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Commerce Secretary Gina Raimondo on Biden’s universal broadband plan


Gina Raimondo, Commerce Secretary, stated that she supports the Administration’s goal to have universal broadband available by 2030. However it is possible that the distribution of funds under the new infrastructure law could take many years. 

 “I knew the president would be able to deliver on this,” Raimondo said in an interview with CNBC. We’ve been working hard on it ever since I got here. The bill has not been passed without our efforts.”

Last month, President Biden signed the trillion-dollar infrastructure bill into law. It includes $65 billion for broadband access improvements and affordability. Most of that is funneled through Commerce, and Raimondo said that some of those dollars – such as money for tribal governments – are starting to trickle out. 

The bulk of funding however will be delayed. It plans to create a procedure for state applicants to receive the funds by May. Also, it is waiting on FCC updates to its controversial broadband accessibility maps. These are expected in the middle of next a year. The money might not be disbursed until 2023.

Still, Raimondo said she is confident that every household will be connected by the end of the decade – if not sooner.

She stated that “people will begin to feel relief instantly.” We will need to work for years before we can achieve our vision of affordable high-speed internet access in every American household.

Raimondo stated that she is in discussions with both state and local officials as well industry leaders to get the bill through. A virtual roundtable will be held with her on Wednesday. EtsyJosh Silverman CEO eBay CEO Jamie Iannone, AirbnbNathan Blecharczyk, co-founder BlockAmrita Ahuja, former Square’s CFO, to talk about the importance broadband access for their bottom line as well as the country’s economic growth. 

The Federal Communications Commission estimates that 14.5 million Americans do not have high-speed Internet access. However, experts outside warn that this number could be much higher.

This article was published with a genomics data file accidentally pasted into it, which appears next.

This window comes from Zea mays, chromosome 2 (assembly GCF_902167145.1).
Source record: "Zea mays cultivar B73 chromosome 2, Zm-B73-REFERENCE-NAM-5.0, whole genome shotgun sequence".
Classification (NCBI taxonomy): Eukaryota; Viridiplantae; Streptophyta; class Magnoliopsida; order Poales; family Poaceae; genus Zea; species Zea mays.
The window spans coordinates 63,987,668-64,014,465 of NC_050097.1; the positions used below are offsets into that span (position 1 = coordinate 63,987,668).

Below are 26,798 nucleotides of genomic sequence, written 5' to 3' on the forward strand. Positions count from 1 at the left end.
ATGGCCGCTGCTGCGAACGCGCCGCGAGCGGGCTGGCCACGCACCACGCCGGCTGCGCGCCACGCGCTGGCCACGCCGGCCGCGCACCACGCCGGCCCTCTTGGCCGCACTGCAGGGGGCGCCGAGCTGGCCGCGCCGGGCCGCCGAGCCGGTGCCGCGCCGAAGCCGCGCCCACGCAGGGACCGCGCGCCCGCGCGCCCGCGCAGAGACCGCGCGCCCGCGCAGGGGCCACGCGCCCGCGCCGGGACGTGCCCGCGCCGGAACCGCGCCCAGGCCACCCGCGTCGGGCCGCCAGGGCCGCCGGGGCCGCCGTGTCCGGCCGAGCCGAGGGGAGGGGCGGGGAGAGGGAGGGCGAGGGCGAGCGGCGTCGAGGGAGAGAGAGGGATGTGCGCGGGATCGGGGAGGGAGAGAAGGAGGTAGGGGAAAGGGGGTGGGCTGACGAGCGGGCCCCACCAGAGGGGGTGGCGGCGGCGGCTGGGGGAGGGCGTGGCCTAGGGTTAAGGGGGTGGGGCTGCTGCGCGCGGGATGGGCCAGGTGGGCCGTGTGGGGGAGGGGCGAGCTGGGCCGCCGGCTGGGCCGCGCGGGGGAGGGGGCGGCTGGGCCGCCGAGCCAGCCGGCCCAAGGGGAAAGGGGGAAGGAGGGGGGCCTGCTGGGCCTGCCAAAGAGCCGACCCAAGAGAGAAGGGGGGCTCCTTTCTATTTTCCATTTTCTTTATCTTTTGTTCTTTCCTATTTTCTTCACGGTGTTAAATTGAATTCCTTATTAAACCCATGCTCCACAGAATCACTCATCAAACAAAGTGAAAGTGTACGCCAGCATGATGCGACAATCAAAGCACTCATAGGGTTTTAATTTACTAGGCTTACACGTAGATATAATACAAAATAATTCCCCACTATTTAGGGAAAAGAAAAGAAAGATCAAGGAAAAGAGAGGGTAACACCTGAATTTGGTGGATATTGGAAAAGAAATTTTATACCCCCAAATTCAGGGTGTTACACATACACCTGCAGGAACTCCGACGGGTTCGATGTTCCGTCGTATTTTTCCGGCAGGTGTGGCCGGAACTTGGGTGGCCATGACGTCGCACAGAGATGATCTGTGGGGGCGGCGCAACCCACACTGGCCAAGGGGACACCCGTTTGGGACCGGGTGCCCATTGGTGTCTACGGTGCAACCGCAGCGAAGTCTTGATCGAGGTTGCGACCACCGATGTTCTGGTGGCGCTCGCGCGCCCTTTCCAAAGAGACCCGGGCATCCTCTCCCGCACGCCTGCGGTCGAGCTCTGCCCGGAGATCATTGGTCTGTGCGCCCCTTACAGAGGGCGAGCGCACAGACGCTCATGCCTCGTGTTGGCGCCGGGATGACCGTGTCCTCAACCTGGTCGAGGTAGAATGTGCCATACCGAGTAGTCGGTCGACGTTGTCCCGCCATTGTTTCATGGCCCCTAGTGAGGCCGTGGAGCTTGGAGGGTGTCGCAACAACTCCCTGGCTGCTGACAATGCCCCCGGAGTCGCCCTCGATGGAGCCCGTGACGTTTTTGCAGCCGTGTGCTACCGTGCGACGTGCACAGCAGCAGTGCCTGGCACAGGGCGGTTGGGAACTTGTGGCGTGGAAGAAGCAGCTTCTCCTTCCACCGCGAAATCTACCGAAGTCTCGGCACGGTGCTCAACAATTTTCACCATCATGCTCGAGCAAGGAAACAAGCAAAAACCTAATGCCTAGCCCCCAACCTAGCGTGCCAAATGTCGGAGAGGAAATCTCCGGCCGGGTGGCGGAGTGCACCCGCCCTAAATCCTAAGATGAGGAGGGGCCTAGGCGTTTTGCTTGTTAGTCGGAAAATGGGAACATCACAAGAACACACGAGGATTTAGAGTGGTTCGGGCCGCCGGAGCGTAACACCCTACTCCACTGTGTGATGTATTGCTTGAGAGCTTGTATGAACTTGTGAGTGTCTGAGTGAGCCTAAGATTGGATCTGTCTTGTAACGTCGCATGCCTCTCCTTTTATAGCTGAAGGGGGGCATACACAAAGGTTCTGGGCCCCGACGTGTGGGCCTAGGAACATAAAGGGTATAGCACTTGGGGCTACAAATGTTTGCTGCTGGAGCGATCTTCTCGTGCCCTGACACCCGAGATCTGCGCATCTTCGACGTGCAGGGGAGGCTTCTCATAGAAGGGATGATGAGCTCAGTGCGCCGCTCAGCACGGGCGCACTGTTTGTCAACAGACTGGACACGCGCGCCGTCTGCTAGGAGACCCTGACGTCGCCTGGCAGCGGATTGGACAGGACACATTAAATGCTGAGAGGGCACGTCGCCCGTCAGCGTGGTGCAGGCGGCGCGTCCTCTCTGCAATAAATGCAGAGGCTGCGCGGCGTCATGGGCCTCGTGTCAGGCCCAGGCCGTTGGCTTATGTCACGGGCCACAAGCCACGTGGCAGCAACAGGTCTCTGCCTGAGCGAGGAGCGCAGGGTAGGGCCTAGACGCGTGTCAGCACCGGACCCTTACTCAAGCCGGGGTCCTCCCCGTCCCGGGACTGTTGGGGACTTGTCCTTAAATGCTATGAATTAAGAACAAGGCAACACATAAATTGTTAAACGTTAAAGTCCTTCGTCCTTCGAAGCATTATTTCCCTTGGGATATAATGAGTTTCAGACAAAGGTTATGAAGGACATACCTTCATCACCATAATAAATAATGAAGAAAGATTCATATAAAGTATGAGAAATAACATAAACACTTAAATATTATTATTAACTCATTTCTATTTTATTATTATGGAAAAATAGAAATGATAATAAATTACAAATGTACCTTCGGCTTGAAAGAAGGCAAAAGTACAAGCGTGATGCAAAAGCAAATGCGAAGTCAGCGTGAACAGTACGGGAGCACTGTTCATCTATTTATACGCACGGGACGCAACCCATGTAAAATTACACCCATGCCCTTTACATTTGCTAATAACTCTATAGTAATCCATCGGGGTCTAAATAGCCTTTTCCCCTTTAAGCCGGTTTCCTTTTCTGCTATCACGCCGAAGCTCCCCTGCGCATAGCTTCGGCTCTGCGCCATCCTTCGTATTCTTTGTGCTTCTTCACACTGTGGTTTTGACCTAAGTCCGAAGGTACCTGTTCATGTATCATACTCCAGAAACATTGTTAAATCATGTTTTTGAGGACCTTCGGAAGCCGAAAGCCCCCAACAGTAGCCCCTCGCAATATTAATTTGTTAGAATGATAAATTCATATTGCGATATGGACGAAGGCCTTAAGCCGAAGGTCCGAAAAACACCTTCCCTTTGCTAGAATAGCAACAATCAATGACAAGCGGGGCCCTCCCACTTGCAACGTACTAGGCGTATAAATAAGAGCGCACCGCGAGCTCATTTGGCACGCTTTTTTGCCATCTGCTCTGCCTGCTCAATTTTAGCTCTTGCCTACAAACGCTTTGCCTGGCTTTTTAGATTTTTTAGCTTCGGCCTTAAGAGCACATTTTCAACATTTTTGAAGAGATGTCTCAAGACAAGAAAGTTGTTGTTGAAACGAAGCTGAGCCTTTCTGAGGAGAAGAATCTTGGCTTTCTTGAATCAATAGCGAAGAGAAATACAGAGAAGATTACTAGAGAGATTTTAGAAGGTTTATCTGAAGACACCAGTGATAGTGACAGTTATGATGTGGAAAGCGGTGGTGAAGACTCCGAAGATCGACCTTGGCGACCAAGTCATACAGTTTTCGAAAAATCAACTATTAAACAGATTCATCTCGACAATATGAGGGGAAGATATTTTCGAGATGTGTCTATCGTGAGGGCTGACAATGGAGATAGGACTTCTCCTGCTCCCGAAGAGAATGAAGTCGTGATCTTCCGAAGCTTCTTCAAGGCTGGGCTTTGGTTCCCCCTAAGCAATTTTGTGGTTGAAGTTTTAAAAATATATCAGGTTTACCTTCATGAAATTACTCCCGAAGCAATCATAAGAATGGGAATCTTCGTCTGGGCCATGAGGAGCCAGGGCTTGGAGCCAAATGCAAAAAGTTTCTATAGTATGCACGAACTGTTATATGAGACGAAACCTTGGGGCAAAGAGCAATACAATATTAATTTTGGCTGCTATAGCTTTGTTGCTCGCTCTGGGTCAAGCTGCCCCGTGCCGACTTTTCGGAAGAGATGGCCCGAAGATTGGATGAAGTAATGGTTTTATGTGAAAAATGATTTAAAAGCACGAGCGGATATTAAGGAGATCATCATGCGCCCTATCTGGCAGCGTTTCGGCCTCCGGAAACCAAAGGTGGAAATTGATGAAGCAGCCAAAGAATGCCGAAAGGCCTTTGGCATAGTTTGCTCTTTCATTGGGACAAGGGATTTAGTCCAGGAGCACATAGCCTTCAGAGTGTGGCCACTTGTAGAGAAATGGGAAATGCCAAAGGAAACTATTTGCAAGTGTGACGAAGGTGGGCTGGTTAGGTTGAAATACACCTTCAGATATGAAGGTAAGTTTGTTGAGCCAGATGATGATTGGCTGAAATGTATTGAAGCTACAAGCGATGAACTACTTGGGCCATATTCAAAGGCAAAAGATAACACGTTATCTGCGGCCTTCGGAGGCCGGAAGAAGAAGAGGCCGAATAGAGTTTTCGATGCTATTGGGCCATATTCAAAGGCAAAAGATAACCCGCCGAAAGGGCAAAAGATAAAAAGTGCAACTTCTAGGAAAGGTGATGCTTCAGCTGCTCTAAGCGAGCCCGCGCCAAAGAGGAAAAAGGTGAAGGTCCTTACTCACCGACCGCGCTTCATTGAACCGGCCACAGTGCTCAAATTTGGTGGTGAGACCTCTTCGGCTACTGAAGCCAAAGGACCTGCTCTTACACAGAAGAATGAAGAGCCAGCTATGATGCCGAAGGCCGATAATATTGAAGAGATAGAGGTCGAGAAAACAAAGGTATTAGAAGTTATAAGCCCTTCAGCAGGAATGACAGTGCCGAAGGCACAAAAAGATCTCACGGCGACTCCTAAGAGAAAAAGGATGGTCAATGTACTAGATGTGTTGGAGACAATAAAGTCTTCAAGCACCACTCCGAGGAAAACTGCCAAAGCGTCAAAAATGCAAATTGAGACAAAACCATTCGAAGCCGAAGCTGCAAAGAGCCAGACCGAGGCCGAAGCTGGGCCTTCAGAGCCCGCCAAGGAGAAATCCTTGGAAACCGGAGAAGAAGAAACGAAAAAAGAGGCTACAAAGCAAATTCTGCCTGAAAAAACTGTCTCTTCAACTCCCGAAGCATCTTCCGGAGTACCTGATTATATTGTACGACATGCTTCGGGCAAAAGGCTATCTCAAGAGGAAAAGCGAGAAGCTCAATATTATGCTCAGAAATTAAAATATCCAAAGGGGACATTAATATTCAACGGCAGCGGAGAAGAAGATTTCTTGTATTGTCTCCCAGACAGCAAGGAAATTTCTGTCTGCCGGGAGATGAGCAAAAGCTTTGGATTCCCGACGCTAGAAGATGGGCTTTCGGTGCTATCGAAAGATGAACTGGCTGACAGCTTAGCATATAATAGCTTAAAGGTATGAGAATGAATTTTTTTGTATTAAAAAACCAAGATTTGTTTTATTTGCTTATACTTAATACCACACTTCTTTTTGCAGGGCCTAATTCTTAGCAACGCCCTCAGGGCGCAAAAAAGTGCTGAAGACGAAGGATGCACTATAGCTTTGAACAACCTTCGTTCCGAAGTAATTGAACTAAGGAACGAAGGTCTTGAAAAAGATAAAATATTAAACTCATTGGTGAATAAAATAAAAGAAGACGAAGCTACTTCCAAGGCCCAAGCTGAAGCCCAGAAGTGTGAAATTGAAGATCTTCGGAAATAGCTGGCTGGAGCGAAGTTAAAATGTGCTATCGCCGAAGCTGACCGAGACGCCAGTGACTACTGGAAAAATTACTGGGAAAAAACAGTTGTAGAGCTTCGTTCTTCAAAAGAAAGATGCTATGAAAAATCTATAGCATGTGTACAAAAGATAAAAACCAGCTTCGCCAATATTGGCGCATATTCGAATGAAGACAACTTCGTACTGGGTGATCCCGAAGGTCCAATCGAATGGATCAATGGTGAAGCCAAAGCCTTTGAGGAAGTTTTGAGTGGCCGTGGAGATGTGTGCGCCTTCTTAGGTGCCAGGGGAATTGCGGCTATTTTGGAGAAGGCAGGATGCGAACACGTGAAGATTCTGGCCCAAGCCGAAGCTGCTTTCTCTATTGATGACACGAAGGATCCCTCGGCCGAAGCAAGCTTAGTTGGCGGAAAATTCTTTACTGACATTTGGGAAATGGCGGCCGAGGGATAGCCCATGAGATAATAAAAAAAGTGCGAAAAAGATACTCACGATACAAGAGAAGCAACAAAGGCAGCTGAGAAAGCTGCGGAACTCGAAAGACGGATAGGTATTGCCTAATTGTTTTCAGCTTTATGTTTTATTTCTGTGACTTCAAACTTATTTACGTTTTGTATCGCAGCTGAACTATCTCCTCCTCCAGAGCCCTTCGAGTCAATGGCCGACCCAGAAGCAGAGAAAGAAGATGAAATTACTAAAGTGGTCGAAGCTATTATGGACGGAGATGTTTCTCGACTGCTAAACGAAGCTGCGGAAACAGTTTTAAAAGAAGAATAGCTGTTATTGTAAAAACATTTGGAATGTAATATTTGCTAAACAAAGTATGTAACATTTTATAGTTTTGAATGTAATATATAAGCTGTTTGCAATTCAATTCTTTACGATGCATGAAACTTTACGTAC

Broadband Now claims that as many as 42,000,000 people do not have access to high speed internet. MicrosoftAccording to some estimates, half of Americans don’t use broadband internet access.

There are also differences in connectivity within states. Pew Research polls show that only 72% of rural households have access to broadband, while 79 percent live in cities. 

Bhaskar Chakravorti (dean of global commerce at Tufts University’s Fletcher School at Tufts University) stated that “there is a political division which is contributing towards the budget divide” and was the founder of the Digital Planet research initiative.

He estimated that closing the gap would cost $240 billion. This is more than twice the pledged spending by the Administration. The solution could lie in strengthening the public-private partnership.

Chakravorti stated that the private sector is able to benefit from an internet-connected community. 

Broadband connectivity is not only a concern for big tech companies but all small businesses who rely on these platforms. Raimondo suggested that women entrepreneurs would be especially benefited.

According to her, “Women have not returned in the workforce as much as we did before the Pandemic,” Selling on Etsy or being an Airbnb host is a way for women make money while still providing for their families. However, you can’t do it without broadband.  

Katherine Eggers moved with her husband to rural Colorado on a nine-acre farm during the height of the pandemic. The sagebrush fields and lavender fields are where cell phone service is limited. And for the first month in her new home, there was no high-speed internet – a major problem for a virtual yoga instructor.

Eggers said that she thought Eggers would be forced to leave her online job due to the poor internet. It was on the table.

But she connected quickly through a non-profit that specializes on wireless broadband. Eggers can now make her living completely from their home. 

Her yoga classes have been thriving.  Her guesthouse was wired up for high-speed Internet and she began renting it on Airbnb at $85 per night. In fact, her internet connection now works so well that Eggers decided to enroll in a master’s program in counseling – online.

Eggers stated, “When we purchased this house we declared that this was where we were going to die.” We plan to stay here for many years.”